WASHINGTON (AP) - The agency that enforces the nation's labor laws has emerged as a key player in the clash between business and organized labor over union rights.
The National Labor Relations Board has been flexing its muscle in recent months by cracking down on businesses that fire employees during union organizing drives and reconsidering some business-friendly decisions made during the George W. Bush administration.
It recently proposed a new rule that would require every private employer to display posters explaining union rights. And last month, it threatened to sue four states over laws that guarantee the right to a secret ballot in union elections.
The moves are a rare bright spot for a labor movement that has lost more than 1.3 million members over the last two years and failed to win federal legislation that would make it easier to organize new members.
But business groups are unnerved, and say the newly energized board is going too far to help labor unions. The board has also provoked GOP lawmakers, who are expected to question the board's activities at a congressional hearing on Friday.
Some Republicans have suggested the NLRB and other independent agencies could see their budgets cut.
"We're not taking anything off the table as far as how aggressive we're going to be in reducing spending and bringing some fiscal responsibility back to government, and the NLRB is not exempt from that," said Brian Newell, spokesman for Minnesota Rep. John Kline, who chairs the House Education and the Workforce Committee.
But some say the board may go even further in the coming months, possibly speeding up the time frame for union elections to as little as 10 days after organizers at a work site collect enough signatures.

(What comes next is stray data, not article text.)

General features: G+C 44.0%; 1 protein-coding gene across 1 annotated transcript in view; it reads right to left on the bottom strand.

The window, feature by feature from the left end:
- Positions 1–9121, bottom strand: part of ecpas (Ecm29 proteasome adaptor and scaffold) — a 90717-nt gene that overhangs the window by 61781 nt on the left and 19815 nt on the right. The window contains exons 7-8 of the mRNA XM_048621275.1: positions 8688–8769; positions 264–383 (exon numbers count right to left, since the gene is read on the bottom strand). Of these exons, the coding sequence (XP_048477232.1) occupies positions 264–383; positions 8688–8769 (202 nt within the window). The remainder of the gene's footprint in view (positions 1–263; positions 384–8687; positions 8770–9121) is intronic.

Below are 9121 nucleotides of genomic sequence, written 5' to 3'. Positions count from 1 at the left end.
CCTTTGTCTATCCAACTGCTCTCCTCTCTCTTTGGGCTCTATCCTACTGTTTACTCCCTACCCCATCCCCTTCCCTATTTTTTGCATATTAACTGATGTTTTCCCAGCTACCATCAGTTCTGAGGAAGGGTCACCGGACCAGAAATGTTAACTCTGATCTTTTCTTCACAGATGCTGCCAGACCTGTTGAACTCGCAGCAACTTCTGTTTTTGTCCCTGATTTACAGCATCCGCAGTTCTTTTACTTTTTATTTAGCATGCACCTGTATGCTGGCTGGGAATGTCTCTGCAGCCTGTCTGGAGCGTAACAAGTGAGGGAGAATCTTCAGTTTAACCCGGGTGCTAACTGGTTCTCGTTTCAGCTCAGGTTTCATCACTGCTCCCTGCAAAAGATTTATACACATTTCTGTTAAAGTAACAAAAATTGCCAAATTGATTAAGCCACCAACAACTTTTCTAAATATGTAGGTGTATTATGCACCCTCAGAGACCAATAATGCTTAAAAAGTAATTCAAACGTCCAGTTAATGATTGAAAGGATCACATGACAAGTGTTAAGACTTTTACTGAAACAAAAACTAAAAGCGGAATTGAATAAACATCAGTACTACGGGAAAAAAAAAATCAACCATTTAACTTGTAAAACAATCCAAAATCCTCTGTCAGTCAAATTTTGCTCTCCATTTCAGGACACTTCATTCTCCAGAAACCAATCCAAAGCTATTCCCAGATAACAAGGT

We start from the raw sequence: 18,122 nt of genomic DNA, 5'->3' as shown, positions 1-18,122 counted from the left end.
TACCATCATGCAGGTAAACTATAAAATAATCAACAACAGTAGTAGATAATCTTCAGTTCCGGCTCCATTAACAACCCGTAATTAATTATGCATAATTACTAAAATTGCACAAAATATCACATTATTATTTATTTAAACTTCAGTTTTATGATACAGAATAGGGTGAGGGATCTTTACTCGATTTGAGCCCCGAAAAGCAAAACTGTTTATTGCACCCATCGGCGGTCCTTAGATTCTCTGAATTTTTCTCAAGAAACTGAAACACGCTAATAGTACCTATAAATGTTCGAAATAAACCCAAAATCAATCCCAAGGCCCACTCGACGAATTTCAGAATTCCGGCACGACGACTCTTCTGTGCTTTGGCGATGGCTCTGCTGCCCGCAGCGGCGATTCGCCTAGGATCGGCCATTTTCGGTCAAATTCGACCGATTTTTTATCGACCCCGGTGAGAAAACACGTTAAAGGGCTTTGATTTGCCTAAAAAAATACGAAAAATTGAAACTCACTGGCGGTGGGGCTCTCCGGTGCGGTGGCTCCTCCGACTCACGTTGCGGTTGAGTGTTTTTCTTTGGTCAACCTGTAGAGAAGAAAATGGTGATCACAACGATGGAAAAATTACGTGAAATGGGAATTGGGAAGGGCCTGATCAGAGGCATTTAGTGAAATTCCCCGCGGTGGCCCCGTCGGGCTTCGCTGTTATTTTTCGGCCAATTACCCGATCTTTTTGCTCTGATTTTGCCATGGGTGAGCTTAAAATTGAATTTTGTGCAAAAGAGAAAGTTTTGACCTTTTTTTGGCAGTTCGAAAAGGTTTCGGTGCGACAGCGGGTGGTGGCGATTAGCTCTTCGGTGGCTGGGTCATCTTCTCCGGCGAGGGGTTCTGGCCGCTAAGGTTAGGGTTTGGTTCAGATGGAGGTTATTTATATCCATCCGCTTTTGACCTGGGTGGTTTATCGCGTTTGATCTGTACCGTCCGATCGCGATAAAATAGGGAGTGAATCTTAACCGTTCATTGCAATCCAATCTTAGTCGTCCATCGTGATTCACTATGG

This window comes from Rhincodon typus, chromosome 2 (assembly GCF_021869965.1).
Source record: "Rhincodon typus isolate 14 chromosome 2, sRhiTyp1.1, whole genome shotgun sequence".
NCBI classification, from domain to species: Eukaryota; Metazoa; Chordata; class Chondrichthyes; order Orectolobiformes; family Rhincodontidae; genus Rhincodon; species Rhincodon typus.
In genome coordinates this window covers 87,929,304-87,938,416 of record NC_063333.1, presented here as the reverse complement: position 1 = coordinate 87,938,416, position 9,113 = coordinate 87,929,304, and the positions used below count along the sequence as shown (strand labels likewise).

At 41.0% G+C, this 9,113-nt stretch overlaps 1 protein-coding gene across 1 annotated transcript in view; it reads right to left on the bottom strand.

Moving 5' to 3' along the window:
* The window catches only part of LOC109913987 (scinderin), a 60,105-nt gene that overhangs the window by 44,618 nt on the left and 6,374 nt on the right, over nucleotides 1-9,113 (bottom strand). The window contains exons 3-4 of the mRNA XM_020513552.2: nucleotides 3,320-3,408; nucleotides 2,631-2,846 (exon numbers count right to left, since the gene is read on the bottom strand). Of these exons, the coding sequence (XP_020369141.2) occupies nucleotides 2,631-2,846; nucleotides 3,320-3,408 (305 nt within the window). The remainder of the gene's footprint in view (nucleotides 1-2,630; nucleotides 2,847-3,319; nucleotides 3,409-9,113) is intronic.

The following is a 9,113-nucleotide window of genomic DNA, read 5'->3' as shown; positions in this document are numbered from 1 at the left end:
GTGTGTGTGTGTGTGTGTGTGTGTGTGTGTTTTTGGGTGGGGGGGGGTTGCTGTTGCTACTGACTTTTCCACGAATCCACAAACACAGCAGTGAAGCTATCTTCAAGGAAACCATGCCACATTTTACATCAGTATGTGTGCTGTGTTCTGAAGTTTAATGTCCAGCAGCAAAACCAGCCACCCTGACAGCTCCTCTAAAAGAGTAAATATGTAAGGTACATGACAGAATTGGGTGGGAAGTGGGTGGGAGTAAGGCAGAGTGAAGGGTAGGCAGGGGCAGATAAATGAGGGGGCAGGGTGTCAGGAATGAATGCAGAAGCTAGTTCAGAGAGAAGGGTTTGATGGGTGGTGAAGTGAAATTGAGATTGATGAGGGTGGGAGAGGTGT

That would be a huge boost for unions and a blow to companies like retail giant Wal-Mart and laundry company Cintas Corp., which have successfully fought off unions for years and now count on having at least a month or two to mount union resistance campaigns.
Board chairwoman Wilma Liebman says the Republican critics are launching misguided effort to portray the board as radical. She sees an agency that is "reinvigorated" and finally back to enforcing labor laws after years of malaise.
"There are those people out there who would prefer that the board be dead or dying," she told The Associated Press. "Now that it's alive and sitting up in the hospital bed, they are upset about that. Some are even angry because they'd just as soon it stay dormant."
The five-member board, which also referees labor-management disputes and oversees union elections, has three Democrats and one Republican - with another GOP seat vacant. The balance shifts depending on which party controls the White House.
Last March, Obama had to bypass the Senate to appoint lawyers Craig Becker and Mark Pearce to the board. Republicans had blocked Becker's nomination for months, claiming the former general counsel to the AFL-CIO and the Service Employees International Union would bring a radical, pro-union agenda to the job. Now with its first Democratic majority in nearly a decade, the agency has been making waves.
Becker's term will expire at the end of this year, but Obama last month renominated Becker to serve until 2014. Within days, all 47 Senate Republicans demanded he withdraw it. The lawmakers claim Becker has politicized the board to favor unions at the expense of business.
Pressure is also coming from the U.S. Chamber of Commerce, which fears the board's decisions will allow unions to gain a foothold in businesses where they have had trouble in the past.
"They seem to be shifting to a mindset that says their mission is to expand union membership regardless of what the law might be," said Glenn Spencer, an executive director for the U.S. Chamber of Commerce.
But AFL-CIO general counsel Lynn Rhinehart said the board is being unfairly targeted for simply doing its job and enforcing the law.
"It's just really not that remarkable what is going on over at the board," Rhinehart said. "This is an agency that was set up to protect workers' rights to organize and to have a union. To the extent this board's initiatives advance that right, we support them."
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